These included cleaning, food and toiletry items such as  Boon and Twin Cleaners, Airwick freshener, French’s Mustard and Hamburger Seasoning , Goya Perfume,  Cedarwood Men’s Toiletries,  Janola, Plush Carpet Cleaner, and Robin Starch just  to name some.  Most eventually came and went  (Goya International lasted well into the 1980s when they still had enough business to maintain a separate factory premises in Mount Roskill). Out of the lot, Janola is the brand that has gone on to become a household name.

Zebra polish tin, circa  late 1930s


Reckitt & Colman’s Zebra Polish ad, Evening Post, 2 November 1938


Robert Scelly remembers working in the bakery division on the biscottes line, but doesn’t specify what brand (I wonder if this is the answer to the Red Band mystery? https://longwhitekid.wordpress.com/2011/09/01/band-of-old/ ). A report from the UK of 1961 mentions acquisition of “Biscottes ( New Zealand) Ltd, a small company making Dutch rusks”, and this date matches the year Red Band was registered as a trademark.

At this point the company had been re-jigged to Reckitt, Colman, Nugget (New Zealand) Ltd.
In the early 1960s they were producing Nulon hand cream. Shirley Gussey also remembers biscottes as well as pretzels by the late 1960s (but unfortunately she can’t remember the name either, I’d say it was Slim Janes – which were produced in  plain salted, onion, cheese, and celery flavours into the 1970s), along with cordials, lemon barley water, soaps, talcums and perfumes, various condiments, Nugget brand solid and liquid polishes, Disprin and other pain relief brands, antacid, and baby food – this she recalls was all being produced out of “massive premises in Rosebank Road, Avondale”.

By the late 1970s- early 1980s R & C had added Lucozade, a firelighter line, aerosol products like Mortein insect spray, and a fruit juices division – in particular Jif (reconstituted lemon juice which came in a yellow plastic fruit shaped bottle. Remember them? ) as well as Colman’s Self-saucing Sponge Puddings or “spongy pud” as they were called in the quirky ad, which is now considered a classic:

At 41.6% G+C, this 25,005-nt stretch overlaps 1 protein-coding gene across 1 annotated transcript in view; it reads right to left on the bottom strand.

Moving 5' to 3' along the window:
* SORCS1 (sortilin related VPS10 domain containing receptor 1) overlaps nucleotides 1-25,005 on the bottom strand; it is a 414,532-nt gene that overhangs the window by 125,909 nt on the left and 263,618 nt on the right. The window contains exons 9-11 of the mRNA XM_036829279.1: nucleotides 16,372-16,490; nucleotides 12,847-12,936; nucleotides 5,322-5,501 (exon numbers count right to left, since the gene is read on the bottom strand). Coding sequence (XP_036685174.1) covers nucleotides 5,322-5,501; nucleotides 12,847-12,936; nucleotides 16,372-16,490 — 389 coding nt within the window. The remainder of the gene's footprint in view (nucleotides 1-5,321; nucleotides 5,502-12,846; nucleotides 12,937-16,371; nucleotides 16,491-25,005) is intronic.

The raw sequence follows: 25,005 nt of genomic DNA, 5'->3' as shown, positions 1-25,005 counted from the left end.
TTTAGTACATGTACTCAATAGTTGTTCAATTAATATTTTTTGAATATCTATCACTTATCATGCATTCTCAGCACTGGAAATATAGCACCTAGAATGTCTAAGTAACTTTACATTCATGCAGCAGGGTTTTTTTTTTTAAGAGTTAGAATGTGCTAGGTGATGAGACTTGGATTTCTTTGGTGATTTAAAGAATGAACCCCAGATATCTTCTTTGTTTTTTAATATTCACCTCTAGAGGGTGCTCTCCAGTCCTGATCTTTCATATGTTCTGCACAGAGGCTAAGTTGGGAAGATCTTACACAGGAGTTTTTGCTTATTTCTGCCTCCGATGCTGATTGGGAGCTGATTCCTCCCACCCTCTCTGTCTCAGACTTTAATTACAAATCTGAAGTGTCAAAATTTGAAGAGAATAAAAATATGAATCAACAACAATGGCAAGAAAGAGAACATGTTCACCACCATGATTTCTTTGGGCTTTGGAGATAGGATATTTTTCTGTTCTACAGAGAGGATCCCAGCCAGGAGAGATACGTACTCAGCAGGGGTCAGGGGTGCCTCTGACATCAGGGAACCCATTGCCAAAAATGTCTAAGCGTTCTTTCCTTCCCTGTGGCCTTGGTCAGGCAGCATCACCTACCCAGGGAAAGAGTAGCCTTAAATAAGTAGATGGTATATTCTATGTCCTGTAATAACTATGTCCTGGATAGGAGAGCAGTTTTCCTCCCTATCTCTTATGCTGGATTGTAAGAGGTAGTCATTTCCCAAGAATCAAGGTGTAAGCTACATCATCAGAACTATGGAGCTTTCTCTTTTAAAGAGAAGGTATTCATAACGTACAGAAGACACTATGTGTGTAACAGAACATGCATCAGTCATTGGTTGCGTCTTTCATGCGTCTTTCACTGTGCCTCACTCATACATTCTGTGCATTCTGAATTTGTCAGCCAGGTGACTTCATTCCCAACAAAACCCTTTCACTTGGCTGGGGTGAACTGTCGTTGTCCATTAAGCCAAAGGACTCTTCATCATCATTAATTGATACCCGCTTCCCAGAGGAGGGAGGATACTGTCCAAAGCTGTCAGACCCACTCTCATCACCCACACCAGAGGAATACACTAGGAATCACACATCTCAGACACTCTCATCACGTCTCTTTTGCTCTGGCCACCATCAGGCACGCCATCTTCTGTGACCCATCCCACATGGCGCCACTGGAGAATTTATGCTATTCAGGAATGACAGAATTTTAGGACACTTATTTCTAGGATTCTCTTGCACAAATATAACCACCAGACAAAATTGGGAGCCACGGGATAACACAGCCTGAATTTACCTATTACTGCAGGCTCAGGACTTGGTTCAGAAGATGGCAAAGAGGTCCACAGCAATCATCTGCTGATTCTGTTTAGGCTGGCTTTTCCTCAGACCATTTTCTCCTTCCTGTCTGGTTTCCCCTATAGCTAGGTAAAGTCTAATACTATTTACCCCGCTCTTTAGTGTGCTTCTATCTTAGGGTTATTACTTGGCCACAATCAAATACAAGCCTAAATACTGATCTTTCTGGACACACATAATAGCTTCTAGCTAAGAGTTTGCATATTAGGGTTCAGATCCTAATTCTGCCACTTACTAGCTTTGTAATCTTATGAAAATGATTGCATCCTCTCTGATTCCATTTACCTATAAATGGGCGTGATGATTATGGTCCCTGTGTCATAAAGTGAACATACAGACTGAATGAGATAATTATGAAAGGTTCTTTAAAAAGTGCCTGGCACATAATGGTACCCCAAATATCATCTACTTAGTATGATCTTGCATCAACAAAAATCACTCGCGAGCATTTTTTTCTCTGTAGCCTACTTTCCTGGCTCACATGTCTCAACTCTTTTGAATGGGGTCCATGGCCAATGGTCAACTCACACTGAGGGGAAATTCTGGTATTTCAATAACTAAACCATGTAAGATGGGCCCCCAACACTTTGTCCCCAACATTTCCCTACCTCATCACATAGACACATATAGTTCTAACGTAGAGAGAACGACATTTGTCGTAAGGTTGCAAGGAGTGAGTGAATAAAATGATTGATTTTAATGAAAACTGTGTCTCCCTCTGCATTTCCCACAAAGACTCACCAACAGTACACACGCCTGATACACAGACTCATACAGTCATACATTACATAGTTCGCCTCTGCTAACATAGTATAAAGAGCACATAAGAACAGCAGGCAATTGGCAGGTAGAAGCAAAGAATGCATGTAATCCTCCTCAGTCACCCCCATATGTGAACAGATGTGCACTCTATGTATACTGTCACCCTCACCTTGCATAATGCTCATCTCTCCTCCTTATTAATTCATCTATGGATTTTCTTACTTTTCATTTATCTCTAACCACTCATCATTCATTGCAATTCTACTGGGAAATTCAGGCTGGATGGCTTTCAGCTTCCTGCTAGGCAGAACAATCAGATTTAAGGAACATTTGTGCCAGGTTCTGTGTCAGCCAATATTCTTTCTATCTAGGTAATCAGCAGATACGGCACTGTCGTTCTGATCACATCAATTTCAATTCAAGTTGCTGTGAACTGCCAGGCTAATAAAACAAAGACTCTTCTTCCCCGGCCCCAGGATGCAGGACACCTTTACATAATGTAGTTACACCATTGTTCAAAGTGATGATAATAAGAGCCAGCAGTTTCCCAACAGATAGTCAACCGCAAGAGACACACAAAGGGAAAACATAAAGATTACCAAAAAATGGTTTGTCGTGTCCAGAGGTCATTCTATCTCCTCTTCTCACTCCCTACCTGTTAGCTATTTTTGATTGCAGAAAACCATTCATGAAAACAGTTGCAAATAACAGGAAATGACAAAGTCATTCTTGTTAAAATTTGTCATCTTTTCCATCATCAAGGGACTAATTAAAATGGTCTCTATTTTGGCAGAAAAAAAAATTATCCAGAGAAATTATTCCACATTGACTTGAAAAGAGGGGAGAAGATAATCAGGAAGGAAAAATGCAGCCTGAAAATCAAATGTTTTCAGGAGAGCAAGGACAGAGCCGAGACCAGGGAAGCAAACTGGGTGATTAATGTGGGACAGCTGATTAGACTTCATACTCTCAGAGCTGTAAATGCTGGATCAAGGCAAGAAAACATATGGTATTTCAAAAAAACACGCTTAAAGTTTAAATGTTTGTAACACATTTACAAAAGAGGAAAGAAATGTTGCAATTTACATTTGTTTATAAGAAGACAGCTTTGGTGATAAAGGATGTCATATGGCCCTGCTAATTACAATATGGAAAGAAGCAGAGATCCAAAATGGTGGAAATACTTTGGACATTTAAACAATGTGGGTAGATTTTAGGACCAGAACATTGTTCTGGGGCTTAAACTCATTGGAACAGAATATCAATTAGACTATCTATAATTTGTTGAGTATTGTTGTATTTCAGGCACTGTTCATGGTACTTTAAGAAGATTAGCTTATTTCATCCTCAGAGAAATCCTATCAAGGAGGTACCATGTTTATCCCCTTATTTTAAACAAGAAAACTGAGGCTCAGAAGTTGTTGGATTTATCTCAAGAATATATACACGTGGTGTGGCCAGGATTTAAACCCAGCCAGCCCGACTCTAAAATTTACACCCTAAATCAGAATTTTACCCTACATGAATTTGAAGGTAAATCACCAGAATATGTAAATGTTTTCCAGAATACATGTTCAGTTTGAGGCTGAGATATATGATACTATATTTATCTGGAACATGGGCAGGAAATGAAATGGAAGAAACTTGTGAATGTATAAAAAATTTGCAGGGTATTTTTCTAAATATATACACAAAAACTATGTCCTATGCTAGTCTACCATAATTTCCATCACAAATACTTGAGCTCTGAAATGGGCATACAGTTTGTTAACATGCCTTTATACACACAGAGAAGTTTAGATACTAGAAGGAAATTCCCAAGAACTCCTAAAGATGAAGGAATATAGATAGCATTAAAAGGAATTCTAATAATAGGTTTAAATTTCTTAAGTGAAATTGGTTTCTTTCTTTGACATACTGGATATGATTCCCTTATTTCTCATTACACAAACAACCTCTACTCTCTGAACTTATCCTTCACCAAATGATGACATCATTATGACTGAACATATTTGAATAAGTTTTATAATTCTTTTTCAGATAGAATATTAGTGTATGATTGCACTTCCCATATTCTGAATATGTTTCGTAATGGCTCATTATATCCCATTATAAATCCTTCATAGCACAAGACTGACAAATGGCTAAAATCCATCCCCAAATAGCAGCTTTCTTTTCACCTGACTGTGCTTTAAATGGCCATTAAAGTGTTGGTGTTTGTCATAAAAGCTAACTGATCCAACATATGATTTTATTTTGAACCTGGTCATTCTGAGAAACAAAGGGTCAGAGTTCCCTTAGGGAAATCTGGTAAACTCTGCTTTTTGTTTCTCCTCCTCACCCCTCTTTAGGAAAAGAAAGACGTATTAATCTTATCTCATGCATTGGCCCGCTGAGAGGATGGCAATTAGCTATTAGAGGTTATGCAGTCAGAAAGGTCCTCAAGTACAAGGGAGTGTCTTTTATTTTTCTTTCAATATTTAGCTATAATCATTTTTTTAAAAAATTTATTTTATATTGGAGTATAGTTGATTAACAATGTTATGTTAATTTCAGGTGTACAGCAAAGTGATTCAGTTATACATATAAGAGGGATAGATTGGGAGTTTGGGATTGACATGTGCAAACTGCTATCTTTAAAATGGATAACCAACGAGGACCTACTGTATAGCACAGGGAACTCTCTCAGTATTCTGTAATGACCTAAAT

Zebo and Zebra polishes advert, October 1932


As the 1980s rolled on they were also churning out dozens of lines including Harpic toilet cleaner, Finish dishwasher detergent, a spice range ,powdered drinks, and a line of Gale canned fruits  (boysenberries, feijoas, kiwifruit, strawberries, whole plums, tomatoes, blackberries, and golden tamarillos).

In 1995 the Colman’s brand was demerged from R & C and sold off to Unilever (UK) Ltd.
In 1999 the company merged with Benckiser NV to become Reckitt Benckiser which is now the largest supplier of cleaning products worldwide. Today they still produce many of the products that have lasted through the decades to become the firm household faithfuls and favourites we are all so familiar with.

  1. The Rosebank Road Reckitt and Colman Warehouse and Office complex was later used for the filming and production of the Xena and Hercules TV Series!

  2. Thanks Mike. I had heard hat it was some kind of film studio now, but I wasn’t sure what exactly.

  3. I worked at Reckitt and Colman in Rosebank Road Avondale, cannot remember the for the pretzels they were called slim jane pretzels. flavours were onion, cheese, salted. and celery very yummy

  4. Thanks Margaret! I’ll add it to my list. Bah! Nobody I have spoken to can remember the name of the biscottes.

    • I know and my mother used to work in the bakery part. They look and tasted before being baked like a very thin muffin, not the cake muffin. I will try and find out for you Thank you

      • That would be great – and if either of you remember any other things you saw being made that I haven’t mentioned, I will add them in…Cheers!

  5. Were those canned fruits called Fruit Delight? Think so. I worked at R&C Rosebank Road in the 70s. Took home many reject Self-saucing Puds! Delicious!

  6. Hi Rick, thanks for reading. These ones according to my records were branded “Gale” as stated. They may have been sub-branded as “Gale’s Fruit Delight”, “Fruit Delight”, by Gale’s. I can’t say for sure. What I am sure of is I would love to get some of your memories of what other products/brands were coming out of the factory at that time. Cheers

  7. I worked in the cost accounting department during 1967 -68- and 69. For some unknown reason I still have some Cedar Wood Talc For Men – a Goya International product. It’s around 45 years old and still has a scent.. I loved the Biscottes when they had gone thru the oven for the first time – before that got dry and crusty. I would grab one when they were hot and put honey on it. I even had some disprine at one point. Do you remember the rosehip syrup? I recall the rosehips were picked in the South Island. They were also making Cheese Puffs but stopped when the machine was sent over to Aussie. I also remember the factory across the street exploding and blowing out most of the windows of the Rickett offices. Thank God it occurred at night or early morning!